Q: Mr. Floyd, are we currently in an inflationary, reflationary or deflationary environment, why or why not?

A: We are currently in the process of reflating as the North American economy comes back to life with the aid of low interest rates, stimulus spending and cost-cutting. Economies around the globe are showing strong economic growth as we enter the second quarter of 2010. Now countries are gradually starting to raise interest rates to start to slow down the exceptional growth that is starting to be recognized. The Euro zone is the one notable laggard.

Q: Given the duration of this largely uncorrected rally since March 2009 in the equity markets, are there any sectors Mr. Floyd that are still relatively overlooked and undervalued? Conversely, are there any sectors that are overvalued?

A: I would argue that the market has been self-correcting along the way and while we have not experienced a major pullback at this juncture, we have seen a number of minor pullbacks that have taken off the over-bought nature of the market. The industrials appear poised for further growth on the upside as demand comes back to life in many manufacturing concerns. At this stage of the cycle, I think that it is more important to look at the individual names for over-valuation than by identifying individual sectors that appear over-valued.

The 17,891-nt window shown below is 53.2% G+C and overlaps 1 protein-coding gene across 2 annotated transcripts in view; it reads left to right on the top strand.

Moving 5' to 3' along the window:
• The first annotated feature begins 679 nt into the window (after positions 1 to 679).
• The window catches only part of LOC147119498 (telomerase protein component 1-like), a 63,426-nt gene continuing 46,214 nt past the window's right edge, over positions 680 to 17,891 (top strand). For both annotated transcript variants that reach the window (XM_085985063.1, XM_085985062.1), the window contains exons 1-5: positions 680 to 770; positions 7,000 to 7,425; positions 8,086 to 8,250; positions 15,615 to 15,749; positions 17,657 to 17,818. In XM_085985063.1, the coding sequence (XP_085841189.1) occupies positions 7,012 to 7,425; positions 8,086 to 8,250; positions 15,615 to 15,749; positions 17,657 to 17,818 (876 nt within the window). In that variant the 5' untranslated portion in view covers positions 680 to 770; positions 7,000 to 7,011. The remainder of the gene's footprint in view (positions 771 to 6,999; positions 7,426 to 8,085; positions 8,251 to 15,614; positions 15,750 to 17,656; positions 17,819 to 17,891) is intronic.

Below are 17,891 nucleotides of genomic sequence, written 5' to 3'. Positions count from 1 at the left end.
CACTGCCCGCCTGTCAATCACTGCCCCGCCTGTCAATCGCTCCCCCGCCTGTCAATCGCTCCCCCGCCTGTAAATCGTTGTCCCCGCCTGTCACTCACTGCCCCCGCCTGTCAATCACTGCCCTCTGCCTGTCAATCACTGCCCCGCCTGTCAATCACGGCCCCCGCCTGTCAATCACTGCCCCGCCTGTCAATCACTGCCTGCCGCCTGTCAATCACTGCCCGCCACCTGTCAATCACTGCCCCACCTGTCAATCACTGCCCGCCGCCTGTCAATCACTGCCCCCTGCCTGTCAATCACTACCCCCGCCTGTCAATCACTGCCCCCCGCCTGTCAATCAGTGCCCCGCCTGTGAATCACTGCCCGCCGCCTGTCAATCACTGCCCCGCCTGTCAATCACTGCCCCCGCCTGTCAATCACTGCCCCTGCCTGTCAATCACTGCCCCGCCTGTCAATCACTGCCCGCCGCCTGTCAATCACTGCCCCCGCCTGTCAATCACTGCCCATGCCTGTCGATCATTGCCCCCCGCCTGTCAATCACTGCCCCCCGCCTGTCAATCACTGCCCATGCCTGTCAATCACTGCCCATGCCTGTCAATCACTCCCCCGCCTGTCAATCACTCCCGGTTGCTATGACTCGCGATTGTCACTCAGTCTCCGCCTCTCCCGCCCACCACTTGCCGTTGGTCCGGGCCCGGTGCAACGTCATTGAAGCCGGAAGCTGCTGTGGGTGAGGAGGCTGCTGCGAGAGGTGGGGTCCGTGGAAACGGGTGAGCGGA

Q: Mr. Floyd, with WTI Crude trading at approximately $85/barrel and Natural Gas trading at approximately $4/mmbtu, the oft mentioned oil to gas ratio seems to be gravely displaced from the average ratio of 6 to 1. Given that the ratio is approximately 21, what do you think this means for the price of gas/crude? Do you see this ratio narrowing or widening in the near future? How much weight do you assign to this oil to gas price relationship, if any, and how do you assess the value in the price of oil or gas?

A: With the advent of new drilling technology, gas inventories have remained higher than typical oil inventories. The relationship in pricing between the two commodities will vary because oil is an international commodity while natural gas is more of a North American commodity. Referencing historical ratios of prices may no longer apply as we enter a new cycle of growth that is more dependent on the Pacific Rim. The demand for oil is reaching a new level. Looking at North American inventories of these commodities on a weekly basis may only be a part of the equation given the demand for oil coming from China and India. Our old metrics may no longer apply.